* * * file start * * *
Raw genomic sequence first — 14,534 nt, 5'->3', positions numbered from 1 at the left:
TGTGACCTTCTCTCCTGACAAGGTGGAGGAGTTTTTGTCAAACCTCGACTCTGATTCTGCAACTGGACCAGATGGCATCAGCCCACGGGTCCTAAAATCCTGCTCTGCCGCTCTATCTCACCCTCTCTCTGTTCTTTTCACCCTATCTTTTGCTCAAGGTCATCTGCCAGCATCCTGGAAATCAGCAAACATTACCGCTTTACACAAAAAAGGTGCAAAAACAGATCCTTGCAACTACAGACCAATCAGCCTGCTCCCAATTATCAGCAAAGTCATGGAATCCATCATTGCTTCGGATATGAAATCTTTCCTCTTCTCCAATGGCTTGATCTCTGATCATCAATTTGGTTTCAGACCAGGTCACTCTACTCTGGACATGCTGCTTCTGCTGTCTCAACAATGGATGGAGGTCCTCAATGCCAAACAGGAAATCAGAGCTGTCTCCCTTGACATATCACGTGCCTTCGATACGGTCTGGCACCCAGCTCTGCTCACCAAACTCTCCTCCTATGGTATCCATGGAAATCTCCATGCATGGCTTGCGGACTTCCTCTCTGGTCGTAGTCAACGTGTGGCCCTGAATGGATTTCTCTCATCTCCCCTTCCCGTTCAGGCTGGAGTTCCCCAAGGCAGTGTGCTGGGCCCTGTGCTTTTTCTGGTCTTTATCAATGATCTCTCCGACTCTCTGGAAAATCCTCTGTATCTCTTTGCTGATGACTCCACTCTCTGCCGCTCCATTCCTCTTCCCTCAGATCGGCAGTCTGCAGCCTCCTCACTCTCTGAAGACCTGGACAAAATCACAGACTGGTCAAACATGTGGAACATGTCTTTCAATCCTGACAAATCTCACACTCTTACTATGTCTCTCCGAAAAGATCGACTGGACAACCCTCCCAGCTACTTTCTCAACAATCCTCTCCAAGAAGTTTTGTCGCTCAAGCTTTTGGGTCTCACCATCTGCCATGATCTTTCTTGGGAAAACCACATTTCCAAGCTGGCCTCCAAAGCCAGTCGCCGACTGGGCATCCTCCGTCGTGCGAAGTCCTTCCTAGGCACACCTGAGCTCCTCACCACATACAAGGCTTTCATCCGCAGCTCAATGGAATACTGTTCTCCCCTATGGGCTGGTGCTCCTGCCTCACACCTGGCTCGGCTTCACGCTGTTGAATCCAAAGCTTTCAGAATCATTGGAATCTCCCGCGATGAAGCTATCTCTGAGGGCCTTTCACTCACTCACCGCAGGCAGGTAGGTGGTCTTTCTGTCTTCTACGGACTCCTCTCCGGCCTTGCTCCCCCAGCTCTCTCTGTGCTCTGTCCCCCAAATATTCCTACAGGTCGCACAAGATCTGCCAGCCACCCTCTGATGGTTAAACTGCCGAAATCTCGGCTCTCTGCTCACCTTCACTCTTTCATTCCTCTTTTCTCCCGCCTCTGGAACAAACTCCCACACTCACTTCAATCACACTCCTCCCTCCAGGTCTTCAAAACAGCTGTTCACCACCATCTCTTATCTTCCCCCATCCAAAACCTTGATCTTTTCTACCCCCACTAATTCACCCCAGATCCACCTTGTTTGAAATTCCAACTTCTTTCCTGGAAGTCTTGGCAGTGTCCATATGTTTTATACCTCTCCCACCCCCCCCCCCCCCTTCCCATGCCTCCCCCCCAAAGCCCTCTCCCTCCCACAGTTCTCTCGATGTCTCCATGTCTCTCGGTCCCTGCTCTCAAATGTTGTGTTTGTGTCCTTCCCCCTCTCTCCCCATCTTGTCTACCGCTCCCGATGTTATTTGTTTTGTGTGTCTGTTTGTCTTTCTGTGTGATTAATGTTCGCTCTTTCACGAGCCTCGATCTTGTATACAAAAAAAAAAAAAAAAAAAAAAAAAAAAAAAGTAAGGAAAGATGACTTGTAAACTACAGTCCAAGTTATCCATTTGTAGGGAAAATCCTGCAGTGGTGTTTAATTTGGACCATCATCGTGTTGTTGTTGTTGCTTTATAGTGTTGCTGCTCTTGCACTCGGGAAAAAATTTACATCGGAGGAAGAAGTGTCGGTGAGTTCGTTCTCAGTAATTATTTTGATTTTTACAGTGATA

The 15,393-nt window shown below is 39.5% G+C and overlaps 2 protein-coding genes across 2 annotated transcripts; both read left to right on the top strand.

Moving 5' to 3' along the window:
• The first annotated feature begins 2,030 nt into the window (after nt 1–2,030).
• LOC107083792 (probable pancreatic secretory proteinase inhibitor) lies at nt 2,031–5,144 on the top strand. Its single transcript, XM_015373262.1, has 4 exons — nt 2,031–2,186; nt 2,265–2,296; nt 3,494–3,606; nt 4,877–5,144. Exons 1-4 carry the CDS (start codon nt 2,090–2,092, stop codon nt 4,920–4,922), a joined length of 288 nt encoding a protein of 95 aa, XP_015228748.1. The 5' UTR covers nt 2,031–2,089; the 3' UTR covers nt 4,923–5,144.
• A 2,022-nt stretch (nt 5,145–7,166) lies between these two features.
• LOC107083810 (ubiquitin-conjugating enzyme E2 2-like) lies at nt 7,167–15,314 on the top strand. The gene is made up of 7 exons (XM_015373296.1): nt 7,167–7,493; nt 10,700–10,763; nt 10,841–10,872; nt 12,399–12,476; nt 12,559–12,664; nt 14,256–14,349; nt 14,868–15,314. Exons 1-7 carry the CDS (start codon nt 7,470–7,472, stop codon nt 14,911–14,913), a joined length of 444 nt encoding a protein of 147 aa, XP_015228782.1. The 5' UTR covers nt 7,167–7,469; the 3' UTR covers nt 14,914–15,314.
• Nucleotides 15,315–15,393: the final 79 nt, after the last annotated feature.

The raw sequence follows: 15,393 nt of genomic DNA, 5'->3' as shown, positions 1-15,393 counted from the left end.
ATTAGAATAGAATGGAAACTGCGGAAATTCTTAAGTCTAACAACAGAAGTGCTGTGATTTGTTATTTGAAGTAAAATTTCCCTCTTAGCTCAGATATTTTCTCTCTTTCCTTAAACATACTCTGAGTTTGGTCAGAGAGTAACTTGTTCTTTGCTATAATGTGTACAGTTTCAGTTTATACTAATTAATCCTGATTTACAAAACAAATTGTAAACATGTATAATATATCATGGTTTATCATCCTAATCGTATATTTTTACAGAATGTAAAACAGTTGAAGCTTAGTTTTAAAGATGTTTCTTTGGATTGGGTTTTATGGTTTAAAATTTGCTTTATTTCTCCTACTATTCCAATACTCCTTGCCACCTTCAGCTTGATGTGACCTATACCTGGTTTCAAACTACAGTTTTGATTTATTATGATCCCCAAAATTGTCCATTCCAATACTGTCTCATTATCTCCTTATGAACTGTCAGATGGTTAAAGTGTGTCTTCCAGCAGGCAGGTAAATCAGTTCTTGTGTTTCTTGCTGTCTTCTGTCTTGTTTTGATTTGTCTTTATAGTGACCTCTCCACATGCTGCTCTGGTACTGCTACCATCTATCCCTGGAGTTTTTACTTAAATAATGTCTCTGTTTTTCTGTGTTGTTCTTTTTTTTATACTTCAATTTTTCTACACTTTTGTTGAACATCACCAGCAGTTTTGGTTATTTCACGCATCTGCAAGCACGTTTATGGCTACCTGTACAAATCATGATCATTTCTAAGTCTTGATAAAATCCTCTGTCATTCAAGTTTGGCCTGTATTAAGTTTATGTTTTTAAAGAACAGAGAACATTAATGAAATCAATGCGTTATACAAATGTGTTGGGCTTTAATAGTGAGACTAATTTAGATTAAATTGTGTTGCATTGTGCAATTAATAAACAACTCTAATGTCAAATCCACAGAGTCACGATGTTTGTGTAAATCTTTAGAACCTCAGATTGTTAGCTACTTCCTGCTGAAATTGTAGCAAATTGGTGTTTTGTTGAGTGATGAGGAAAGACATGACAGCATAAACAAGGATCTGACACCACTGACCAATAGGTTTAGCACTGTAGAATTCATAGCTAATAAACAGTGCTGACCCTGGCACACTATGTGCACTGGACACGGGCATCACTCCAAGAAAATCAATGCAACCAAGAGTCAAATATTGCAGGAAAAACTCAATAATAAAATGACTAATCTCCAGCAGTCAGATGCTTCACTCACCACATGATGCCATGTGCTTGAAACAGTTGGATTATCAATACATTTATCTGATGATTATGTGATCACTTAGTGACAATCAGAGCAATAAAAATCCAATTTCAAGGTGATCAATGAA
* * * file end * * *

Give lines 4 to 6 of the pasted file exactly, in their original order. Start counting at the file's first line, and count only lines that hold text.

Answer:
Moving 5' to 3' along the window:
• The first annotated feature begins 2,030 nt into the window (after nt 1–2,030).
• LOC107083792 (probable pancreatic secretory proteinase inhibitor) lies at nt 2,031–5,144 on the top strand. Its single transcript, XM_015373262.1, has 4 exons — nt 2,031–2,186; nt 2,265–2,296; nt 3,494–3,606; nt 4,877–5,144. Exons 1-4 carry the CDS (start codon nt 2,090–2,092, stop codon nt 4,920–4,922), a joined length of 288 nt encoding a protein of 95 aa, XP_015228748.1. The 5' UTR covers nt 2,031–2,089; the 3' UTR covers nt 4,923–5,144.